The difference between the hot-neutral voltage and the hot-ground voltage should equal the neutral-ground voltage reading. The neutral-ground reading is equal to the voltage drop on the neutral.

 on: Today at 12:02:38 am 
Started by Tim Hite - Last post by Tim Hite
Yes, the 200 is more expensive, but i think not in the long run. I have some 200's 15-20 years old and have been used hundreds of times
. . .Factor in the other advantages, and the financial stress goes away very fast, at least in my mind.

Glad you like the k&m stuff.

I'm still in debate over the wobbly feel of the shock absorbers in the 200. It's a trick setup, for sure. I have one of each sitting side by side in my living room and keep playing with them and pondering. . .

I used the flat square base speaker stands for a wedding this weekend at the Loewe Estate in Palm springs. They really look a lot better than tripod stands. Put RCF TT052a with K&M tilters on top. Got compliments on how it looked and the fact that it didn't suck up any floor space indoors.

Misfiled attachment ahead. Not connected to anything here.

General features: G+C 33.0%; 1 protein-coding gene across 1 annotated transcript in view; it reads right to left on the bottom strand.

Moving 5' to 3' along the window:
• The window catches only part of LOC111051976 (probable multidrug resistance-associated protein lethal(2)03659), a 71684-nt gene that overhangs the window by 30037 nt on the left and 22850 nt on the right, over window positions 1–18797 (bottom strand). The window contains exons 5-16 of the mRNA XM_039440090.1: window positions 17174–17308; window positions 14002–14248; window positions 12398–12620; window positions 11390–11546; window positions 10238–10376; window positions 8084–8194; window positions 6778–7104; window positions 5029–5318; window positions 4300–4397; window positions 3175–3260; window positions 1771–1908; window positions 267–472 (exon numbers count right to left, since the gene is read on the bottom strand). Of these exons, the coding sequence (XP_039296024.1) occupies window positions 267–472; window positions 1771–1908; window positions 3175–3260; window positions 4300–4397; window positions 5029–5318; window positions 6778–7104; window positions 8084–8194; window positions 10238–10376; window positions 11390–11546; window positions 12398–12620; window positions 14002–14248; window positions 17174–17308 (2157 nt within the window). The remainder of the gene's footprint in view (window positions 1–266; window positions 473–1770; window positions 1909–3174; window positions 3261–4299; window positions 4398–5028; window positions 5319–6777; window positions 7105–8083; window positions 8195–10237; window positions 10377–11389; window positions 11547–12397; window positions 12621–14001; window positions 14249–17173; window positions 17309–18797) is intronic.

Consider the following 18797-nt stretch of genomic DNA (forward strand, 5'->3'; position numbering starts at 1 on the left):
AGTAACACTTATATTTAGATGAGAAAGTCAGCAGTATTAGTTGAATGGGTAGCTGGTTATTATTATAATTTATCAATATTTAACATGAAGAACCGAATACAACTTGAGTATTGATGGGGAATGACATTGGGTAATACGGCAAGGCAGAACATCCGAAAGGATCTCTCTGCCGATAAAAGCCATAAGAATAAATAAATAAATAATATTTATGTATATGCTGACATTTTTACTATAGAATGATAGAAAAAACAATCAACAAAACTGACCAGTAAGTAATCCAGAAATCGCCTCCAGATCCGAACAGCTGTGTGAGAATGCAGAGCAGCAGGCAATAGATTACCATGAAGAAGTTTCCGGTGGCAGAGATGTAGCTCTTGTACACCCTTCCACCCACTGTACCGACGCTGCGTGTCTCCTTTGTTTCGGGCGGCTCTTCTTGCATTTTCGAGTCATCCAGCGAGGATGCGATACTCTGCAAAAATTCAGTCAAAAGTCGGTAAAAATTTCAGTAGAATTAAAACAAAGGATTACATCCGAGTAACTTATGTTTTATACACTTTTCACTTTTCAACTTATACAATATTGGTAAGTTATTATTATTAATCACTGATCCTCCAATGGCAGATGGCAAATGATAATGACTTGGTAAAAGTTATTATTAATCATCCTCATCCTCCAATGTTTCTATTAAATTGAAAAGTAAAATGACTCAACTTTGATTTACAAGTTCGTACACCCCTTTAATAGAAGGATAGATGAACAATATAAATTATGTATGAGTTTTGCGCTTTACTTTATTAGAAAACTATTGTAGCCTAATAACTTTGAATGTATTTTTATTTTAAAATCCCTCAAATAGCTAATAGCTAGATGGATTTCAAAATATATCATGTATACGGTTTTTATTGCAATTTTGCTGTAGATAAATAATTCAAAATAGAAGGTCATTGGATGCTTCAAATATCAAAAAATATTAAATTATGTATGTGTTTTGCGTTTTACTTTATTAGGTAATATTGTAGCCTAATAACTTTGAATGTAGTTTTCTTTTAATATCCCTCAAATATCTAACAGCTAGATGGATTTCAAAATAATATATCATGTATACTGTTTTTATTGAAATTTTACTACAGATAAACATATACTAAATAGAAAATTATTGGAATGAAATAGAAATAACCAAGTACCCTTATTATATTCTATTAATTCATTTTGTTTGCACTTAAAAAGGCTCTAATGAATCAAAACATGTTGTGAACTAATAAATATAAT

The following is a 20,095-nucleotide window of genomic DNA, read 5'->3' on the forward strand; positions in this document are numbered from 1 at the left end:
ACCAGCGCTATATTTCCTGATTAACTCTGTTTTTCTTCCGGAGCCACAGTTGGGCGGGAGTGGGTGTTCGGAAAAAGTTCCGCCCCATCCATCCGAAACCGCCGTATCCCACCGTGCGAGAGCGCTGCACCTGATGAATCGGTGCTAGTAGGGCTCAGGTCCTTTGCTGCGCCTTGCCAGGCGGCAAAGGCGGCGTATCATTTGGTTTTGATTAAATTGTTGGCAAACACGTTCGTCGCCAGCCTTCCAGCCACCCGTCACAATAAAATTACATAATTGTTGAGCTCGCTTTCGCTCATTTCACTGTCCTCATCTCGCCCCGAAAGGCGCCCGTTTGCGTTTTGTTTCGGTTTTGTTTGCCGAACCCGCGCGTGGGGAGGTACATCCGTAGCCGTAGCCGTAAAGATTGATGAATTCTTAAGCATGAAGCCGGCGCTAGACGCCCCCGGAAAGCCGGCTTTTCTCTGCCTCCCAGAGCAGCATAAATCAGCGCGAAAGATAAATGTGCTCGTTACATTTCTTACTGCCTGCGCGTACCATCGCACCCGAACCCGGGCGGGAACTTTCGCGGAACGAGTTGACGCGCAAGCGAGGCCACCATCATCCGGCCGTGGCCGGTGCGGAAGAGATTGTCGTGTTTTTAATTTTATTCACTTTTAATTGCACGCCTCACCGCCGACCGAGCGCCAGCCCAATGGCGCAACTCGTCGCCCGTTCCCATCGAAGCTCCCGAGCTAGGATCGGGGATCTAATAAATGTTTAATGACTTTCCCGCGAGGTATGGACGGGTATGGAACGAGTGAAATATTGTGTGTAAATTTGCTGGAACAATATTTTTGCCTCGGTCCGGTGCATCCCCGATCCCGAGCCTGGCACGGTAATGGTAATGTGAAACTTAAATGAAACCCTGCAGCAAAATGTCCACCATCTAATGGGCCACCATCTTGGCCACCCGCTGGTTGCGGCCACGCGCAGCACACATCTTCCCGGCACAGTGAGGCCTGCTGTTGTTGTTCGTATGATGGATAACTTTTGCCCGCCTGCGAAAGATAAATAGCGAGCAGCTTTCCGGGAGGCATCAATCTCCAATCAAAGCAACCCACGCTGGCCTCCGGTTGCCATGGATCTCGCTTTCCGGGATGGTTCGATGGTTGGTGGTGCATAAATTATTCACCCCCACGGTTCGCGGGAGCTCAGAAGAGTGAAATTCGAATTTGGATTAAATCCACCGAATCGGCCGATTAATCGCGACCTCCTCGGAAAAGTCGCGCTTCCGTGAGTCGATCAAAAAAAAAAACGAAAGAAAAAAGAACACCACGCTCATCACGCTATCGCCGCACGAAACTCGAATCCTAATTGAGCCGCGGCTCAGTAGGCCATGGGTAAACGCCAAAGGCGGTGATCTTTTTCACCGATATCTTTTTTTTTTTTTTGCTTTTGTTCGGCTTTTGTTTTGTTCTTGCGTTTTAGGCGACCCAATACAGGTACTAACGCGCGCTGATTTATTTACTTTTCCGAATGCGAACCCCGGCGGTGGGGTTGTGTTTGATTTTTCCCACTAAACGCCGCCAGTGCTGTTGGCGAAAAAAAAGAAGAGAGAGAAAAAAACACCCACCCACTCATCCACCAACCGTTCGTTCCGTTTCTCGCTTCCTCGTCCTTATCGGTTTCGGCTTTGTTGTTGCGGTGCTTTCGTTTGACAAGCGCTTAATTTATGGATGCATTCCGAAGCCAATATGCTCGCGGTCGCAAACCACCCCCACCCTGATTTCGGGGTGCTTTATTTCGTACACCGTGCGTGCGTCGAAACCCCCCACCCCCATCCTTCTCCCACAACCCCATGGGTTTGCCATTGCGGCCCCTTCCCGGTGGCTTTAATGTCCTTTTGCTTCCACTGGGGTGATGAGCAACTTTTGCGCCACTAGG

Also used the stackable one-handed clutch stands. Not only did the moms from Texas singing a surprise song figure them out, several drunk 20-something girls figured them out all on their own and started taking selfies with them. No accidents, so I'm going to call it a success story.

Now I just need to ditch my scary Monoprice light tree. . .might be able to sell it for enough cash to buy a six-pack. If I were to guess, the six-pack has more aluminum in the cans than this light stand.

 on: Yesterday at 11:41:14 pm 
Started by MIKE Lynn - Last post by MikeHarris
About the only thing is has in common with the servodrive is that the driver is round and it produces sound.  It pretty much stops there.

Both share a non-conventional method of driving the round thing that produces sound.